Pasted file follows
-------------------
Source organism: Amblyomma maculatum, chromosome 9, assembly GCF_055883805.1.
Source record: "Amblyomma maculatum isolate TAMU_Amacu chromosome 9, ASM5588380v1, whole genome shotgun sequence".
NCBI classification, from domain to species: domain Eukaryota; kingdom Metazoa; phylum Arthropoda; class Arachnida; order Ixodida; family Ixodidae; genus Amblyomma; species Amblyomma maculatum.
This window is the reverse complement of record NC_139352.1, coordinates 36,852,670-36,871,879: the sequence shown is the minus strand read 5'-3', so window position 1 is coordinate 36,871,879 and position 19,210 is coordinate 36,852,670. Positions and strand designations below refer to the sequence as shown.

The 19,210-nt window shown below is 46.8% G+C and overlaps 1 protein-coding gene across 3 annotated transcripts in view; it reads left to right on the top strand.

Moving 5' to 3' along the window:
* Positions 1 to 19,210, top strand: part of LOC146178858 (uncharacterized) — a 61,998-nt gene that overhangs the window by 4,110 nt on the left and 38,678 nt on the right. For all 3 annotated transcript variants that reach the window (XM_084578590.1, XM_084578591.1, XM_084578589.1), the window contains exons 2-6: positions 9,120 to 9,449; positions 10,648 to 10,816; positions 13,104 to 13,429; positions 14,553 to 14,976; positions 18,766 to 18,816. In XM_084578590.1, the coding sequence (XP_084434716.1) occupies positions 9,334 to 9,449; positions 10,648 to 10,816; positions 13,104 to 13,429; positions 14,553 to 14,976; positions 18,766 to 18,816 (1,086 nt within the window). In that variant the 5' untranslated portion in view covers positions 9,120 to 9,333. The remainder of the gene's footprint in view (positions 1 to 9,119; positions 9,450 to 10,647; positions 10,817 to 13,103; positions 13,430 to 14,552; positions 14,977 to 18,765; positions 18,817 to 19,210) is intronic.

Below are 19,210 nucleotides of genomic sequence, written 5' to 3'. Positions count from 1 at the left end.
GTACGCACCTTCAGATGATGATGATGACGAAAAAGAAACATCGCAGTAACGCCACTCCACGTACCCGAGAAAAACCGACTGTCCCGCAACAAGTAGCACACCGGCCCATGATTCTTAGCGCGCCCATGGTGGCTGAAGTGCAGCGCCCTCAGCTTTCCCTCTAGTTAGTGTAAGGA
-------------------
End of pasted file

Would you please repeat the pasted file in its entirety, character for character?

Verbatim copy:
Source organism: Amblyomma maculatum, chromosome 9, assembly GCF_055883805.1.
Source record: "Amblyomma maculatum isolate TAMU_Amacu chromosome 9, ASM5588380v1, whole genome shotgun sequence".
NCBI classification, from domain to species: domain Eukaryota; kingdom Metazoa; phylum Arthropoda; class Arachnida; order Ixodida; family Ixodidae; genus Amblyomma; species Amblyomma maculatum.
This window is the reverse complement of record NC_139352.1, coordinates 36,852,670-36,871,879: the sequence shown is the minus strand read 5'-3', so window position 1 is coordinate 36,871,879 and position 19,210 is coordinate 36,852,670. Positions and strand designations below refer to the sequence as shown.

The 19,210-nt window shown below is 46.8% G+C and overlaps 1 protein-coding gene across 3 annotated transcripts in view; it reads left to right on the top strand.

Moving 5' to 3' along the window:
* Positions 1 to 19,210, top strand: part of LOC146178858 (uncharacterized) — a 61,998-nt gene that overhangs the window by 4,110 nt on the left and 38,678 nt on the right. For all 3 annotated transcript variants that reach the window (XM_084578590.1, XM_084578591.1, XM_084578589.1), the window contains exons 2-6: positions 9,120 to 9,449; positions 10,648 to 10,816; positions 13,104 to 13,429; positions 14,553 to 14,976; positions 18,766 to 18,816. In XM_084578590.1, the coding sequence (XP_084434716.1) occupies positions 9,334 to 9,449; positions 10,648 to 10,816; positions 13,104 to 13,429; positions 14,553 to 14,976; positions 18,766 to 18,816 (1,086 nt within the window). In that variant the 5' untranslated portion in view covers positions 9,120 to 9,333. The remainder of the gene's footprint in view (positions 1 to 9,119; positions 9,450 to 10,647; positions 10,817 to 13,103; positions 13,430 to 14,552; positions 14,977 to 18,765; positions 18,817 to 19,210) is intronic.

Below are 19,210 nucleotides of genomic sequence, written 5' to 3'. Positions count from 1 at the left end.
GTACGCACCTTCAGATGATGATGATGACGAAAAAGAAACATCGCAGTAACGCCACTCCACGTACCCGAGAAAAACCGACTGTCCCGCAACAAGTAGCACACCGGCCCATGATTCTTAGCGCGCCCATGGTGGCTGAAGTGCAGCGCCCTCAGCTTTCCCTCTAGTTAGTGTAAGGA